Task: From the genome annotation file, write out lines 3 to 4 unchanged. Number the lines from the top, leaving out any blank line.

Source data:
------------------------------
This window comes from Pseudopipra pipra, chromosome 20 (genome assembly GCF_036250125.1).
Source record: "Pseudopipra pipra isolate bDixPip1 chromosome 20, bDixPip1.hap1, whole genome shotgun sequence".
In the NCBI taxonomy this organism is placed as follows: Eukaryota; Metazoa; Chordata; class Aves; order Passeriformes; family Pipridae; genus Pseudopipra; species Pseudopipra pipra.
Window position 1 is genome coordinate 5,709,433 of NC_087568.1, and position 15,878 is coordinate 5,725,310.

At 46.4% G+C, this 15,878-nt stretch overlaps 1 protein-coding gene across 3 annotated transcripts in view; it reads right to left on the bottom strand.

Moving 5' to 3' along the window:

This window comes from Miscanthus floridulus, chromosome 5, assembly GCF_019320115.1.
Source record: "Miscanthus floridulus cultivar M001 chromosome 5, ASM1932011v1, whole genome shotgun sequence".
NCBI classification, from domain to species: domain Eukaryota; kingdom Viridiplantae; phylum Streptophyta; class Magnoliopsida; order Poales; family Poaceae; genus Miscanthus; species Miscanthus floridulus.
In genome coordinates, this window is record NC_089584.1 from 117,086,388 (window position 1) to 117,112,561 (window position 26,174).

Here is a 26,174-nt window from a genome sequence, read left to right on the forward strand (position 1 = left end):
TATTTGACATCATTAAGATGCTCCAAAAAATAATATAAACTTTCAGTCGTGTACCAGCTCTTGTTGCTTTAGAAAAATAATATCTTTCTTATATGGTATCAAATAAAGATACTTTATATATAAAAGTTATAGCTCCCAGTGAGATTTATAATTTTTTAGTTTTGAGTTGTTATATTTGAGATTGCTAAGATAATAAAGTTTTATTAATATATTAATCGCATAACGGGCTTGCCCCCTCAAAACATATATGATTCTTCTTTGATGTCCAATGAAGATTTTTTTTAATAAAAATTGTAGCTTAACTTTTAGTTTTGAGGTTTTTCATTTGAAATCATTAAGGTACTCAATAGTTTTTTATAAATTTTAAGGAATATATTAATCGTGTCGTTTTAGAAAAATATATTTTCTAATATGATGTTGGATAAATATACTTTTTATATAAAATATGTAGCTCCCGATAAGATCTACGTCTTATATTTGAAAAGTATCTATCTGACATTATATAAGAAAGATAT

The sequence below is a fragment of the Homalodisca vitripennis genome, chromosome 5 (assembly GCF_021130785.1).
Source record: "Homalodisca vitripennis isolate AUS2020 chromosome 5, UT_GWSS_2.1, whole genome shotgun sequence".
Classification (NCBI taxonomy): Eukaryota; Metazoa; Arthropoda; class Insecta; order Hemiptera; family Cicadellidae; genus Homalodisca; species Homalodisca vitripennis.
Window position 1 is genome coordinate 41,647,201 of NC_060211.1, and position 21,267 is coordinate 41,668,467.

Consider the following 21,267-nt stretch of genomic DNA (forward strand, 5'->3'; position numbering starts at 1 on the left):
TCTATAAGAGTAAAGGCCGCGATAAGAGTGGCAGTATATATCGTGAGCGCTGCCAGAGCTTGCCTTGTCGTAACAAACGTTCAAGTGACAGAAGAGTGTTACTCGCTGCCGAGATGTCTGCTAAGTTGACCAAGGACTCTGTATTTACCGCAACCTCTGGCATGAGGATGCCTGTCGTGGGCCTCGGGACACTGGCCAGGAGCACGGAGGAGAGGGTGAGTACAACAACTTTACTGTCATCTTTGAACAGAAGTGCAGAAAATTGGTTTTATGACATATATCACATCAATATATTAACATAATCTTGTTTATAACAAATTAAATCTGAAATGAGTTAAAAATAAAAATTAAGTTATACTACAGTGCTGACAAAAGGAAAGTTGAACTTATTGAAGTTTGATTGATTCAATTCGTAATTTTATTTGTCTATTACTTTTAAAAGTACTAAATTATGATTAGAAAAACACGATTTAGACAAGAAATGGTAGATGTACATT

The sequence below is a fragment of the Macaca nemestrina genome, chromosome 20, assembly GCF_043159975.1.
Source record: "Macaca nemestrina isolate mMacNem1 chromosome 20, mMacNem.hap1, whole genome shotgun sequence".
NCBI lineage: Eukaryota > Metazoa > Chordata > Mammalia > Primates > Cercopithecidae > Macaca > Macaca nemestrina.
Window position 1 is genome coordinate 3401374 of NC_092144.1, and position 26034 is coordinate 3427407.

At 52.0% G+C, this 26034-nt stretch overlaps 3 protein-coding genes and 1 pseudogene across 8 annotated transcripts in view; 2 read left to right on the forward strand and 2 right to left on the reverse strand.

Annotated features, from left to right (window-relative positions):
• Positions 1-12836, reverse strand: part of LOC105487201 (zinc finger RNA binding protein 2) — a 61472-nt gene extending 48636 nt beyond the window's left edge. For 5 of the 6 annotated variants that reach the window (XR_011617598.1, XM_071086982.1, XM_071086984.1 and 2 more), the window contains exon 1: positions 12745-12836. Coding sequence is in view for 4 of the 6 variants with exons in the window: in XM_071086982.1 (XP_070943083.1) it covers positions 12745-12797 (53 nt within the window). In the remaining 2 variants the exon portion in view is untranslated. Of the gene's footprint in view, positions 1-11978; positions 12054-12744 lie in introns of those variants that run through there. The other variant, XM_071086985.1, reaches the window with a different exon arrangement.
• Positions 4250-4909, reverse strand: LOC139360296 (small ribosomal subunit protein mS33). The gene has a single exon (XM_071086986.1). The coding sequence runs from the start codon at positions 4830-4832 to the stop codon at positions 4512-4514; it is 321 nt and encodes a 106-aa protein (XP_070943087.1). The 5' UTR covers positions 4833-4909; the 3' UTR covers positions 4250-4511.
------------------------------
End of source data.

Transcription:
In the NCBI taxonomy this organism is placed as follows: Eukaryota; Metazoa; Chordata; class Aves; order Passeriformes; family Pipridae; genus Pseudopipra; species Pseudopipra pipra.
Window position 1 is genome coordinate 5,709,433 of NC_087568.1, and position 15,878 is coordinate 5,725,310.